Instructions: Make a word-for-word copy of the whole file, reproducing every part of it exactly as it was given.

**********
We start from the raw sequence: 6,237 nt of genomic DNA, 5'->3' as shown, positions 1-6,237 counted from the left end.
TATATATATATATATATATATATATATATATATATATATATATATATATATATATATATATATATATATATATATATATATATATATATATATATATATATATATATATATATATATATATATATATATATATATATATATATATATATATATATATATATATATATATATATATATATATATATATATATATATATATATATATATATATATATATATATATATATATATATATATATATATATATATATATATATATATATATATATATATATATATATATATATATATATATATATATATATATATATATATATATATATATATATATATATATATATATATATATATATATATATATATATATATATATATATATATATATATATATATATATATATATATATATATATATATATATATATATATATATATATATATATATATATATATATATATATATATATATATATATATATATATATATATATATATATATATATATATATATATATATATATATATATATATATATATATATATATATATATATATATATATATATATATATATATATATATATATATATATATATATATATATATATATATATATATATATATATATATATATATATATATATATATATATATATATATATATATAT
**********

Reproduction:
We start from the raw sequence: 6,237 nt of genomic DNA, 5'->3' as shown, positions 1-6,237 counted from the left end.
TATATATATATATATATATATATATATATATATATATATATATATATATATATATATATATATATATATATATATATATATATATATATATATATATATATATATATATATATATATATATATATATATATATATATATATATATATATATATATATATATATATATATATATATATATATATATATATATATATATATATATATATATATATATATATATATATATATATATATATATATATATATATATATATATATATATATATATATATATATATATATATATATATATATATATATATATATATATATATATATATATATATATATATATATATATATATATATATATATATATATATATATATATATATATATATATATATATATATATATATATATATATATATATATATATATATATATATATATATATATATATATATATATATATATATATATATATATATATATATATATATATATATATATATATATATATATATATATATATATATATATATATATATATATATATATATATATATATATATATATATATATATATATATATATATATATATATATATATATATATATATATATATATATATATATATATATATATATATATATATATATATATATATATATATATATATATAT